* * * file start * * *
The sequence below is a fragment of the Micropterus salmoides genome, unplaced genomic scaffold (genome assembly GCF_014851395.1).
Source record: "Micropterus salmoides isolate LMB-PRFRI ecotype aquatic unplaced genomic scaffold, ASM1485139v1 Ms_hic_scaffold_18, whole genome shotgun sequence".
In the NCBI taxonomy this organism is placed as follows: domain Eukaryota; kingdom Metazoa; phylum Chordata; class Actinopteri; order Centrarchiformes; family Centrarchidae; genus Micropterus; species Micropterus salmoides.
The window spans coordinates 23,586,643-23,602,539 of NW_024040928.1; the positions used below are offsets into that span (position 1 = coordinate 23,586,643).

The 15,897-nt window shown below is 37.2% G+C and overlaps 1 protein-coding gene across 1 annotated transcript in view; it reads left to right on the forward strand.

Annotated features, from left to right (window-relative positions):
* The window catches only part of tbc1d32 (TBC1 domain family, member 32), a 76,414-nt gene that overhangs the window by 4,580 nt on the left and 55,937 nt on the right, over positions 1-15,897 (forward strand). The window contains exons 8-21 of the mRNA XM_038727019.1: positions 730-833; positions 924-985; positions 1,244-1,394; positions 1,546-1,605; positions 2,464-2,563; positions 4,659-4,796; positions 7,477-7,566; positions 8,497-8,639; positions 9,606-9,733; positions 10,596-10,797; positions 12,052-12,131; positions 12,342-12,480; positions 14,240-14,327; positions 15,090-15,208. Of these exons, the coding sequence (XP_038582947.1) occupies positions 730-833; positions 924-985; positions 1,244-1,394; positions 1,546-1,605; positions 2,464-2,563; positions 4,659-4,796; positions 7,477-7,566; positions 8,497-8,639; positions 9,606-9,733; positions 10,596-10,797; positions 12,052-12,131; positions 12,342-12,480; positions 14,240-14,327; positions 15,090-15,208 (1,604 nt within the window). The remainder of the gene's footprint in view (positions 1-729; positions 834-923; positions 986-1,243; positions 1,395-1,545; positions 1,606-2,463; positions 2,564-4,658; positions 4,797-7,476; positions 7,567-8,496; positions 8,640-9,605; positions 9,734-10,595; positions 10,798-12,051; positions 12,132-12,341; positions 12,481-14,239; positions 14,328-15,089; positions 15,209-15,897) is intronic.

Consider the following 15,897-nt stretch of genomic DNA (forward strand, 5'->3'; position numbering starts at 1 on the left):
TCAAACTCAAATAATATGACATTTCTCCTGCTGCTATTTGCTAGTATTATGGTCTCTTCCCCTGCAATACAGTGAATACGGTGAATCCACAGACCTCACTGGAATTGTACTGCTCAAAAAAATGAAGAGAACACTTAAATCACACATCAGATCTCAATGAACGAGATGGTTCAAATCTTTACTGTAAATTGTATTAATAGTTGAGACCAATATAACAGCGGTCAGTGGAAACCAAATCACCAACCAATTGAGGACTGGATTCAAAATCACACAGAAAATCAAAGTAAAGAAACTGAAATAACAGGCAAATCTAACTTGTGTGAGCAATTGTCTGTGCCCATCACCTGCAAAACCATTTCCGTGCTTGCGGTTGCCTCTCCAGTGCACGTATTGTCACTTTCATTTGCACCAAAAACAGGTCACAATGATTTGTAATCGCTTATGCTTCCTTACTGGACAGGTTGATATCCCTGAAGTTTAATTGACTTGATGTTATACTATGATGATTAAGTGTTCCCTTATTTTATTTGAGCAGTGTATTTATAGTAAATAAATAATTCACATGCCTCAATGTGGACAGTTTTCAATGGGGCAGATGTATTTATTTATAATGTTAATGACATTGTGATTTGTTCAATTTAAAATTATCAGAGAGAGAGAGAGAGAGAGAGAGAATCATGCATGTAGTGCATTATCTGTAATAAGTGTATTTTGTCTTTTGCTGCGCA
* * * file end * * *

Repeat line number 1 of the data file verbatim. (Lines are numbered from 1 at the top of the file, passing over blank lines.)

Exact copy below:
The sequence below is a fragment of the Micropterus salmoides genome, unplaced genomic scaffold (genome assembly GCF_014851395.1).